Vendor scorecards, sometimes referred to as supplier scorecards or supplier management scorecards, are used across all industries, especially with larger organizations. As part of a comprehensive vendor management strategy, vendor scorecards can help ensure that arrangements between an organization and its suppliers remain beneficial to both parties as well as provide insights when improvements need to be made.
In order to reduce risk and make sure the supply chain does not cause issues with daily operations and deliverables, many organizations utilize a strategy referred to as “multi-sourcing,” or outsource to multiple vendors/ suppliers. While these benefits are important, multi-sourcing can also lead to issues such as poor quality coding, insufficient documentation, and increased costs. In order to reduce these risks, the organization must oversee the suppliers.
Vendor Scorecard Definition: In order to determine how any given supplier is operating and whether they’re delivering as expected, specific metrics can be tracked. These ratings come together in a vendor scorecard to provide a comprehensive outlook. While small organizations often track metrics by hand, larger companies with multiple suppliers benefit more from a vendor management system (VMS), which digitally tracks important data.
Each organization will have a different approach to creating a supplier scorecard, but there are some general concepts included in most systems.
By themselves, scorecards are nothing more than data. It’s what a leader does with this data that makes a difference.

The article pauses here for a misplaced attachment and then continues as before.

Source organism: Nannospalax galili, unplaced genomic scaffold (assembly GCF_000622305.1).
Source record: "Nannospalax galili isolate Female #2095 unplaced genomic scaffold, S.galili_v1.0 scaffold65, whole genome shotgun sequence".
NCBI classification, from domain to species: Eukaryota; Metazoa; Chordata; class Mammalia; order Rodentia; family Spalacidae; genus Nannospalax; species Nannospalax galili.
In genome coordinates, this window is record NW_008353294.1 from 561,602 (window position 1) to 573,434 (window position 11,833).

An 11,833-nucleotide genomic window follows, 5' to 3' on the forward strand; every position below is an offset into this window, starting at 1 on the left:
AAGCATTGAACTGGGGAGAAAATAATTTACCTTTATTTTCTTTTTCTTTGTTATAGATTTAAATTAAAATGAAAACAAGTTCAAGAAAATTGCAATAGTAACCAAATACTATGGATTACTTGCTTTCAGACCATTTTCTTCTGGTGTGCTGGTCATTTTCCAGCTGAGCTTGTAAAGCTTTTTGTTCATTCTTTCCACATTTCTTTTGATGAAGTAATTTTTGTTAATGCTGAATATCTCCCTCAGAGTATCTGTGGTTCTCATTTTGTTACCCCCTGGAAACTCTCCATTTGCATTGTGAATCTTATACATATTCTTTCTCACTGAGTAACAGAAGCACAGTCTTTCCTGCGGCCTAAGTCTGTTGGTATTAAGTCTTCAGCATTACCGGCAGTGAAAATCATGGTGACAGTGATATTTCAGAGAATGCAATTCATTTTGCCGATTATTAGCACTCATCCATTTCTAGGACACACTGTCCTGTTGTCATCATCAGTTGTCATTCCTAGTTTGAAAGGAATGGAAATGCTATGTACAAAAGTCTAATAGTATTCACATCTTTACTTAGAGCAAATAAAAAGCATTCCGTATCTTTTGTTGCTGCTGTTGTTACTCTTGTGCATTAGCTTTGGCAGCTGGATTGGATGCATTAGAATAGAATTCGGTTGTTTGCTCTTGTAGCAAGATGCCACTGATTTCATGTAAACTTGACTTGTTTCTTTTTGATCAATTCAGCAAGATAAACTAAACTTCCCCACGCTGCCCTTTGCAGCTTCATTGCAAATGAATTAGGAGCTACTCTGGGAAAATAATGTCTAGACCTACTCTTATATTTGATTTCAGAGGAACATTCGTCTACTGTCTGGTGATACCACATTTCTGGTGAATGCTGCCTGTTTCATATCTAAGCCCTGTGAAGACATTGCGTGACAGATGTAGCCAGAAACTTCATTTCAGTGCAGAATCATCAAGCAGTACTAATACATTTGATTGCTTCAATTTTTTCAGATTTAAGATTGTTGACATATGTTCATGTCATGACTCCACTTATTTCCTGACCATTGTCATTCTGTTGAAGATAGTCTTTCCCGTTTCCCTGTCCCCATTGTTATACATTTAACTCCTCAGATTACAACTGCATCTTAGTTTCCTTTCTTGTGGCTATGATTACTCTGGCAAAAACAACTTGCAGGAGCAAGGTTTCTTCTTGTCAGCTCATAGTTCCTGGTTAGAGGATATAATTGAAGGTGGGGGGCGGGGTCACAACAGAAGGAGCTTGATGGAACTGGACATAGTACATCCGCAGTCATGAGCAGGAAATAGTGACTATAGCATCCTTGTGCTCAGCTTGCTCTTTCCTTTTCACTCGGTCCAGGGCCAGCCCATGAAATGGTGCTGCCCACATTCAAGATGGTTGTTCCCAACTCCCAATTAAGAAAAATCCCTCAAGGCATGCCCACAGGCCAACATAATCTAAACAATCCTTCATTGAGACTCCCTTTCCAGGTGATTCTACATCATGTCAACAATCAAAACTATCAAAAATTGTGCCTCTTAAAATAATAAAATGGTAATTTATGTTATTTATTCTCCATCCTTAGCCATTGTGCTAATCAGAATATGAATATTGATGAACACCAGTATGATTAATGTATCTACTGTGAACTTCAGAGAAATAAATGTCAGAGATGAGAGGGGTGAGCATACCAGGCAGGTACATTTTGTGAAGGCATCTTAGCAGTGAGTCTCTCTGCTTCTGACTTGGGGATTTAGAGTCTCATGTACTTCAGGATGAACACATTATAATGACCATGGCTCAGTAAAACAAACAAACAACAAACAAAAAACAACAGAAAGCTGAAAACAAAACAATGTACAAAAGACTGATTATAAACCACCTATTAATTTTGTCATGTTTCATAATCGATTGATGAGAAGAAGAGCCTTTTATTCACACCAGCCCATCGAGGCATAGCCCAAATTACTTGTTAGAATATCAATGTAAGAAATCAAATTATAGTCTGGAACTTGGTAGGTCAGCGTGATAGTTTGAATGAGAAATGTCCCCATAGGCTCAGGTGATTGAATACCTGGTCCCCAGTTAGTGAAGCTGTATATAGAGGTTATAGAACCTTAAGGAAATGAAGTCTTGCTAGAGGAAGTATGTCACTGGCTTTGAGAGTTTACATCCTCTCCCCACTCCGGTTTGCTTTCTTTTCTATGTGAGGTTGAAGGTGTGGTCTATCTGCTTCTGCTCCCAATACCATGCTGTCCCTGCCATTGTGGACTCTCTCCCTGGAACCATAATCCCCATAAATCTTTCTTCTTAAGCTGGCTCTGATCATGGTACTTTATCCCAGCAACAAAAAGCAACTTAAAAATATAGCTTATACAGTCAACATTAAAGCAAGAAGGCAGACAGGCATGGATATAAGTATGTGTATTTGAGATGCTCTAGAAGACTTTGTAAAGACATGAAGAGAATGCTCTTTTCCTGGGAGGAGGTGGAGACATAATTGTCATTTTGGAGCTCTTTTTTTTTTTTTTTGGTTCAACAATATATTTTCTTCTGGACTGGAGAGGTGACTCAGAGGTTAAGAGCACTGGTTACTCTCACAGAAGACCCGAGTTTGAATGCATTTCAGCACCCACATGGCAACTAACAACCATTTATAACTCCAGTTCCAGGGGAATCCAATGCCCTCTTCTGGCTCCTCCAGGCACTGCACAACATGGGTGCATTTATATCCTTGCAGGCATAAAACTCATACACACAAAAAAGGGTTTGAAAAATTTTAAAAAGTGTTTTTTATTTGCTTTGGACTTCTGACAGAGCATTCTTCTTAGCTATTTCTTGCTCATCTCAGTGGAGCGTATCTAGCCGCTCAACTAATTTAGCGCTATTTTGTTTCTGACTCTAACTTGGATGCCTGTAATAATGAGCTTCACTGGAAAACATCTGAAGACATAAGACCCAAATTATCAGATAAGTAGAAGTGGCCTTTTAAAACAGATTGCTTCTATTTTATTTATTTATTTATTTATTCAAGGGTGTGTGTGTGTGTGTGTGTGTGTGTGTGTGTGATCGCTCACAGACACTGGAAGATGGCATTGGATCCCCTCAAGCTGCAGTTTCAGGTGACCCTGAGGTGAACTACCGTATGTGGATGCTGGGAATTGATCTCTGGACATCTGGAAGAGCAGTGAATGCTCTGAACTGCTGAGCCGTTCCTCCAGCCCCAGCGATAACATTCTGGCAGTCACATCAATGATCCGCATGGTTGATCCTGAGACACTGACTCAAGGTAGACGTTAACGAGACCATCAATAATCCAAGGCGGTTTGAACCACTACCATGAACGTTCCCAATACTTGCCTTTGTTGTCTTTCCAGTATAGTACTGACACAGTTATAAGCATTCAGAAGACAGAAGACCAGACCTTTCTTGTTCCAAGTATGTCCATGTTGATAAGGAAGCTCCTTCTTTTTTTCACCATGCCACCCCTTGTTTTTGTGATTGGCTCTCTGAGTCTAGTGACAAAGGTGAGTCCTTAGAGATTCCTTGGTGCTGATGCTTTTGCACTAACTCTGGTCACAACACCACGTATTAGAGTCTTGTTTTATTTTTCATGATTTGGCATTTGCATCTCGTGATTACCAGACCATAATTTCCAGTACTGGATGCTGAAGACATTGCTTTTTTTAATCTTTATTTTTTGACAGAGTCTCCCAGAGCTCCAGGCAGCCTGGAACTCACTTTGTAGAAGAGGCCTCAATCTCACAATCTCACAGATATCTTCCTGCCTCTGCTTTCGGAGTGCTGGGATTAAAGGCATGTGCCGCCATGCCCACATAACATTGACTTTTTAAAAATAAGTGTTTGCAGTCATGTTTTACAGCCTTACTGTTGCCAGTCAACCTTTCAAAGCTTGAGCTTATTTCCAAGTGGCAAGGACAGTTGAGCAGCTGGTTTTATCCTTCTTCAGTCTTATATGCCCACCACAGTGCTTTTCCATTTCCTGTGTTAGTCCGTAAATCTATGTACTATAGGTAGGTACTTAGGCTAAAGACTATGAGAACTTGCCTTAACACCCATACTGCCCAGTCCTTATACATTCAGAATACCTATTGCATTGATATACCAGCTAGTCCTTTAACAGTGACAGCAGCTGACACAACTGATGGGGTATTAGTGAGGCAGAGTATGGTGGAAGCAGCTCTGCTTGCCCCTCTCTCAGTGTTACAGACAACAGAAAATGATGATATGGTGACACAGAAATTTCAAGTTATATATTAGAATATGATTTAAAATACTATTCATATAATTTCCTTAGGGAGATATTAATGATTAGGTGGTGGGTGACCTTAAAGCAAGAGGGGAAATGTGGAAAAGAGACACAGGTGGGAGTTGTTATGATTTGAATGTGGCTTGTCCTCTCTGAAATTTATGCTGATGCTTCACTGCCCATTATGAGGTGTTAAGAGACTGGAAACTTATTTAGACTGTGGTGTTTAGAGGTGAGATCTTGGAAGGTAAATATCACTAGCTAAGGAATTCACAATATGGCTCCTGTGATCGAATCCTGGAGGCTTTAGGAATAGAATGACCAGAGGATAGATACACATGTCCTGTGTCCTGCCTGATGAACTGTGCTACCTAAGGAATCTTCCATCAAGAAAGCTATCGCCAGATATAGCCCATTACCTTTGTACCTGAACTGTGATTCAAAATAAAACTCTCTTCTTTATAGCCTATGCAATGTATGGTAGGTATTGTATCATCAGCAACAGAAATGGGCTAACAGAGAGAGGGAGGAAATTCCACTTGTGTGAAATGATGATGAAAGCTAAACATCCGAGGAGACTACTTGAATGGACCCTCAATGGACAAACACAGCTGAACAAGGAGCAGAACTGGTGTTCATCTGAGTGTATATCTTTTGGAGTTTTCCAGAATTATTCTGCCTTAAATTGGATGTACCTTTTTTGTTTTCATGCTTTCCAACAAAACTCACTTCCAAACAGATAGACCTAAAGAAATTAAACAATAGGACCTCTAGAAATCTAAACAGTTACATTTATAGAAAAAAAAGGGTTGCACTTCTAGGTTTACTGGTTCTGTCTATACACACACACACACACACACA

Contracts: Service-level agreements (SLAs) should be in place with each supplier. SLAs lay out the minimum requirements a supplier must meet in order to be in compliance with a contract. Scorecards can be used to track whether suppliers are meeting their SLAs.
Negotiations: Having easily-accessible data regarding all potential suppliers for a project makes it easier to negotiate with a provider, as they are likely to want to outdo their competitors.
Benchmarking: Assessing a supplier throughout a project and providing the supplier with the data gathered can help them stay on track with goals and SLAs. It’s worth noting that some SLAs include penalties assessed to the supplier when service-level objectives are not met, so follow-up throughout a project ensures the supplier meets expectations.
Penalties and Rewards
Organizations have different approaches to assessing penalties or offering rewards based on performance. SLAs do not need to include penalties, but it’s a good idea to have a plan in mind for dealing with unresolved performance issues, such as giving the supplier less work or dropping them from the supplier list. Equally, suppliers that consistently meet or exceed expectations should be recognized for their achievements.
Approaching a Supplier About a New Vendor Scorecard Program
When handled properly, vendor scorecards can improve relationships with suppliers. Reputable suppliers want to know how they’re doing and want to provide the best possible products for their clients. However, it’s important to introduce a new vendor scorecard program with suppliers tactfully.